While working remotely, it is the hardest to maintain the company’s internal rhythm

Gornik: “While working remotely, the hardest thing is to maintain the company’s internal rhythm.”

Published September 03, 2020
Better
Better

Interview with Tomaž Gornik was published in Slovene business magazine Svet Kapitala:

A conversation with the manager of the high-tech company Better, who says that communication with their clients improved during the epidemic, but that employees felt a lack of social interaction with each other.

The company Better already has a 30-year history in health IT, and is very thoroughly digitised. In Slovenia, they are known for their eHealth infrastructure design, for their two registries, ZORA (a cervical-cancer screening programme*) and DORA (a national breast-cancer screening programme*), and for providing the server component for the health cards of ZZZS (the Health Insurance Institute of Slovenia*). They are consistently active at the Institute of Oncology Ljubljana and at University Medical Centre Ljubljana, Division of Paediatrics, as well as in 15 other countries, where they have become active in the last six years and have generated 80% of their total revenue. Their largest foreign client is the city of Moscow, which now stores the information of 12 million residents, and 500 health institutions and hospitals on Better’s platform. This same platform is also used by German, English, and Italian hospitals for monitoring data on the novel Coronavirus, all of which is then used by the World Health Organisation. 

This year Better established a daughter company in London, but their plans were slightly altered by the pandemic. The situation saved companies from having to travel internationally and accelerated digitisation, but the lack of social contact between employees was noticeable, emphasised Tomaž Gornik, CEO of Better. He added that in the last few months, most of the companies they have been working with have also realised the benefits of doing business online. He told Svet Kapitala what the companies learned during this epidemic, what the biggest challenges of working remotely were, and how prepared they are for a new wave of infections.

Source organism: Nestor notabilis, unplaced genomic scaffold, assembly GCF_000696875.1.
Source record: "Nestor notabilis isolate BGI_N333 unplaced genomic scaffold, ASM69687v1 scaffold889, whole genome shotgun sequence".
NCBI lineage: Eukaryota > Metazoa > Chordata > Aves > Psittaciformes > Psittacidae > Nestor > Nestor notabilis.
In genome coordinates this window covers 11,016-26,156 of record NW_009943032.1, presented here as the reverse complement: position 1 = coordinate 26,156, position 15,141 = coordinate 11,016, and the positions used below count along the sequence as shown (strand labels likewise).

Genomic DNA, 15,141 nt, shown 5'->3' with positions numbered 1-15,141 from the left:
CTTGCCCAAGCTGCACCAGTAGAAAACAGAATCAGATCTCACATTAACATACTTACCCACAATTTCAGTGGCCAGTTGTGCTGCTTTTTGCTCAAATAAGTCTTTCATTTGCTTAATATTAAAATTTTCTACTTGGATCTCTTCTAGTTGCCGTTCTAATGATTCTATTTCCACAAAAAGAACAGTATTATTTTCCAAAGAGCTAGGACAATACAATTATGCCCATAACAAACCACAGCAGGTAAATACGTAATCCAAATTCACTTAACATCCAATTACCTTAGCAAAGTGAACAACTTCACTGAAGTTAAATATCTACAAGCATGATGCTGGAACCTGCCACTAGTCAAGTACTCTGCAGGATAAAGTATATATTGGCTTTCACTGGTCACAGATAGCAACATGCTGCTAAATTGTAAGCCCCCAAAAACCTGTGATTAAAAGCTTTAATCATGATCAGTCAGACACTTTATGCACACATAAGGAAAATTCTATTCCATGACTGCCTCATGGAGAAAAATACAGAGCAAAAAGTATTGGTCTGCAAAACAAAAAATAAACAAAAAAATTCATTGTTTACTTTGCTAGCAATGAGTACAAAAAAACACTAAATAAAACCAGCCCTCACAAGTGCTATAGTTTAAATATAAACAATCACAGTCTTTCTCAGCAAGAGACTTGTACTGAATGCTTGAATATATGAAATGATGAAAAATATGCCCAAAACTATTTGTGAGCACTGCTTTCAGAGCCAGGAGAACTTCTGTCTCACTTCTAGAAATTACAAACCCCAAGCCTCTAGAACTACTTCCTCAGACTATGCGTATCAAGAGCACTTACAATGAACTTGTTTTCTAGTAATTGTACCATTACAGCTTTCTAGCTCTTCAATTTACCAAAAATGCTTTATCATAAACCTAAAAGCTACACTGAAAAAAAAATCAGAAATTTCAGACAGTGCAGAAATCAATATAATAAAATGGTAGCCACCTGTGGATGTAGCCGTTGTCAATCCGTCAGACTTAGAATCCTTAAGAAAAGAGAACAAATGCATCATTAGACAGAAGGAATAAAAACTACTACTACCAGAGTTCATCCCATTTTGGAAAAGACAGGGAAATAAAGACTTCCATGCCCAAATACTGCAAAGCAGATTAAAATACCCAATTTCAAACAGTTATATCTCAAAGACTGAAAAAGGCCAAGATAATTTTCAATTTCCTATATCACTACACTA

The epidemic in Slovenia seriously tested all the ways of doing business. What did companies learn about their business? 

I dare say that for most companies the biggest lesson was a new awareness about how much work can actually be done online. Until half a year ago, we were completely convinced that some things could only be done in person, but now meetings, coordination, negotiations, and even signing contracts all run smoothly online. 

Online business is very important to us, as we generate more than 80% of our revenue abroad, and this means a lot of travel for me. Often, I would spend three quarters of a month in other countries, and I have even I travelled to London and back again just for a single meeting. Doing these activities online is now more convenient for all those involved. If it was true before that clients appreciated an in-person meeting, they now appreciate you not coming. The benefits of online business are great, and I am almost certain that companies will not return to their old ways of doing business. 

Did you encounter any obstacles while doing business on-line? 

We work in health informatics, so most of our clients work in healthcare, and this means that they were severely affected by this pandemic. Their IT departments were primarily concerned with ensuring the smooth operation of medical activities, and external contractors were understandably somewhat on the side-lines. Consequently, we had trouble establishing contacts and conducting meetings with clients. The healthcare industry was on the front lines, fighting against Coronavirus, and personal contact was out of the question. 

Communication outside the company was difficult for us at the time of the epidemic, while now – due to the increased use of online tools – it is even more effective than it was before the epidemic.

How did you adapt to the changes in communication within the company?

We were lucky that we upgraded our online communications system a few days before the peak of the epidemic. Prior to that, the majority of communications took place via email, and we had barely any video conferences. What saved us was the fact that we had already made the transition to digital communication before the biggest wave of infections came.